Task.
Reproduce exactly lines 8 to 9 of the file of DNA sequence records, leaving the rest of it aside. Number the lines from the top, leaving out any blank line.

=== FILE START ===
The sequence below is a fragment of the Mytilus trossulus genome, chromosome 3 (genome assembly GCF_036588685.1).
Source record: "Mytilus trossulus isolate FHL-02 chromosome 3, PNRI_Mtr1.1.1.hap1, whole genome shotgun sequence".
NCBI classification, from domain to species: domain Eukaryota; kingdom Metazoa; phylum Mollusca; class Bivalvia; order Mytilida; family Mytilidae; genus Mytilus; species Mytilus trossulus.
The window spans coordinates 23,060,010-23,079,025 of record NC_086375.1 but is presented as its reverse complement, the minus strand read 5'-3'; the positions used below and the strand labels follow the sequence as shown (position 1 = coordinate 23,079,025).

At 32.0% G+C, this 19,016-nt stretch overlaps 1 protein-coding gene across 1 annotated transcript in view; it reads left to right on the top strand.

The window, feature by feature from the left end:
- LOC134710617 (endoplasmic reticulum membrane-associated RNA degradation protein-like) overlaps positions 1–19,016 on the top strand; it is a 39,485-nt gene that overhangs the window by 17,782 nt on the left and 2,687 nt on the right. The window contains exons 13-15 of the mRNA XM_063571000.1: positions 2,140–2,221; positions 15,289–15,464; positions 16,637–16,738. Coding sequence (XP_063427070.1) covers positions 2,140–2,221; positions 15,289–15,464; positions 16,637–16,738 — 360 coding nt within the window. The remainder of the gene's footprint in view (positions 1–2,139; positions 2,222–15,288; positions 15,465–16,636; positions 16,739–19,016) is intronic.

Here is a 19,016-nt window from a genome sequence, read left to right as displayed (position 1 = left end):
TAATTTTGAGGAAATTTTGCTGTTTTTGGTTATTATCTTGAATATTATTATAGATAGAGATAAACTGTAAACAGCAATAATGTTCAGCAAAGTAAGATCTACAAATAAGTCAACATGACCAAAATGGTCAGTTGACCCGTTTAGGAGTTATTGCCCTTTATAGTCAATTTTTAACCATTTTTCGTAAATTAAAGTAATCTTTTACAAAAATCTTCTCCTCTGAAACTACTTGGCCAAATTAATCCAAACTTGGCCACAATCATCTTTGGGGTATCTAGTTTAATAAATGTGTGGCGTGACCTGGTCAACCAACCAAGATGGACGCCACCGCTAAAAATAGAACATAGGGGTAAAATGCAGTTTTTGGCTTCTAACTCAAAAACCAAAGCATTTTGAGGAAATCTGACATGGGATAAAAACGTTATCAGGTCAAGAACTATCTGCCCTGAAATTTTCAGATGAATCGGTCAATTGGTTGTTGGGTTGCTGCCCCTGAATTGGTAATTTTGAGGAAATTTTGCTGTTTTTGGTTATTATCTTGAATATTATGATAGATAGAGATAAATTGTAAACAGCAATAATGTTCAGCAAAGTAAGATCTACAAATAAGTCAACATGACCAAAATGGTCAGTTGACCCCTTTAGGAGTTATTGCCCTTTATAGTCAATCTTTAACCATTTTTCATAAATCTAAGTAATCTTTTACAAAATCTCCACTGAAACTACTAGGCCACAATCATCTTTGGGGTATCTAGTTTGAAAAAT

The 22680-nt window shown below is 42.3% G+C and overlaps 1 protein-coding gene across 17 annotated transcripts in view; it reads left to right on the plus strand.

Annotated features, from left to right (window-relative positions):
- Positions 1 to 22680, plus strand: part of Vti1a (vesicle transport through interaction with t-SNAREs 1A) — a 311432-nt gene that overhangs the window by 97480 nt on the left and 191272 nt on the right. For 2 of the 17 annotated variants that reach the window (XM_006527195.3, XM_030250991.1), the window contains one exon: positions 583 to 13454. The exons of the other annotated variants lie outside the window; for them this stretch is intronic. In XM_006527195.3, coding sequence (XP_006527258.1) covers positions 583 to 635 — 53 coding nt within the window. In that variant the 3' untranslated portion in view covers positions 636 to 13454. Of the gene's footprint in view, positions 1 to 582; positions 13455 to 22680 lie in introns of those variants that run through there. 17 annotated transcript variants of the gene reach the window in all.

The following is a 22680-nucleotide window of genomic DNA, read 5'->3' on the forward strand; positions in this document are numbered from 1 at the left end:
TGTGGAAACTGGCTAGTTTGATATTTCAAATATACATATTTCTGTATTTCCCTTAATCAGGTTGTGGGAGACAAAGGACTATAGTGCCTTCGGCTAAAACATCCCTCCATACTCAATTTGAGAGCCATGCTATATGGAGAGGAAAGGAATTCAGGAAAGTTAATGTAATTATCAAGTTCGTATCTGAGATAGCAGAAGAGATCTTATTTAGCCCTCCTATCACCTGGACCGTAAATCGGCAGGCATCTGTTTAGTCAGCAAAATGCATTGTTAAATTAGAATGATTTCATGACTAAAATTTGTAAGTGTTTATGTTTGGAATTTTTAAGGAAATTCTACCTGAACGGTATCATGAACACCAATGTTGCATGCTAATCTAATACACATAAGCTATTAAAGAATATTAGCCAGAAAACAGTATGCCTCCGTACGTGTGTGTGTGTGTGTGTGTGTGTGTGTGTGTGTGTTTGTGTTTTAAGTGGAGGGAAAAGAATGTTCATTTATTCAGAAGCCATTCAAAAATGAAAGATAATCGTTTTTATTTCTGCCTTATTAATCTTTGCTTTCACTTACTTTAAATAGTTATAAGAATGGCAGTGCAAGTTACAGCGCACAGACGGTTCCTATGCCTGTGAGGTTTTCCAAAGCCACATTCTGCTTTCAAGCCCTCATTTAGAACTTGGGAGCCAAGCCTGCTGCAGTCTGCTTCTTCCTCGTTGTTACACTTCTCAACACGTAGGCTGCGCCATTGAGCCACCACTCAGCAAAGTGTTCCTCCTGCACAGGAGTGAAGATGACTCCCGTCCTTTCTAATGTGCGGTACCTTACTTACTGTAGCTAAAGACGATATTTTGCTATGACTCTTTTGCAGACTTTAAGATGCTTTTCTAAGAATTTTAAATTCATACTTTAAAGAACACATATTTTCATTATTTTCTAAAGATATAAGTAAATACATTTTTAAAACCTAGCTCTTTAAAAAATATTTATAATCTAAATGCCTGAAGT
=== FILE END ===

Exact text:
Here is a 19,016-nt window from a genome sequence, read left to right as displayed (position 1 = left end):
TAATTTTGAGGAAATTTTGCTGTTTTTGGTTATTATCTTGAATATTATTATAGATAGAGATAAACTGTAAACAGCAATAATGTTCAGCAAAGTAAGATCTACAAATAAGTCAACATGACCAAAATGGTCAGTTGACCCGTTTAGGAGTTATTGCCCTTTATAGTCAATTTTTAACCATTTTTCGTAAATTAAAGTAATCTTTTACAAAAATCTTCTCCTCTGAAACTACTTGGCCAAATTAATCCAAACTTGGCCACAATCATCTTTGGGGTATCTAGTTTAATAAATGTGTGGCGTGACCTGGTCAACCAACCAAGATGGACGCCACCGCTAAAAATAGAACATAGGGGTAAAATGCAGTTTTTGGCTTCTAACTCAAAAACCAAAGCATTTTGAGGAAATCTGACATGGGATAAAAACGTTATCAGGTCAAGAACTATCTGCCCTGAAATTTTCAGATGAATCGGTCAATTGGTTGTTGGGTTGCTGCCCCTGAATTGGTAATTTTGAGGAAATTTTGCTGTTTTTGGTTATTATCTTGAATATTATGATAGATAGAGATAAATTGTAAACAGCAATAATGTTCAGCAAAGTAAGATCTACAAATAAGTCAACATGACCAAAATGGTCAGTTGACCCCTTTAGGAGTTATTGCCCTTTATAGTCAATCTTTAACCATTTTTCATAAATCTAAGTAATCTTTTACAAAATCTCCACTGAAACTACTAGGCCACAATCATCTTTGGGGTATCTAGTTTGAAAAAT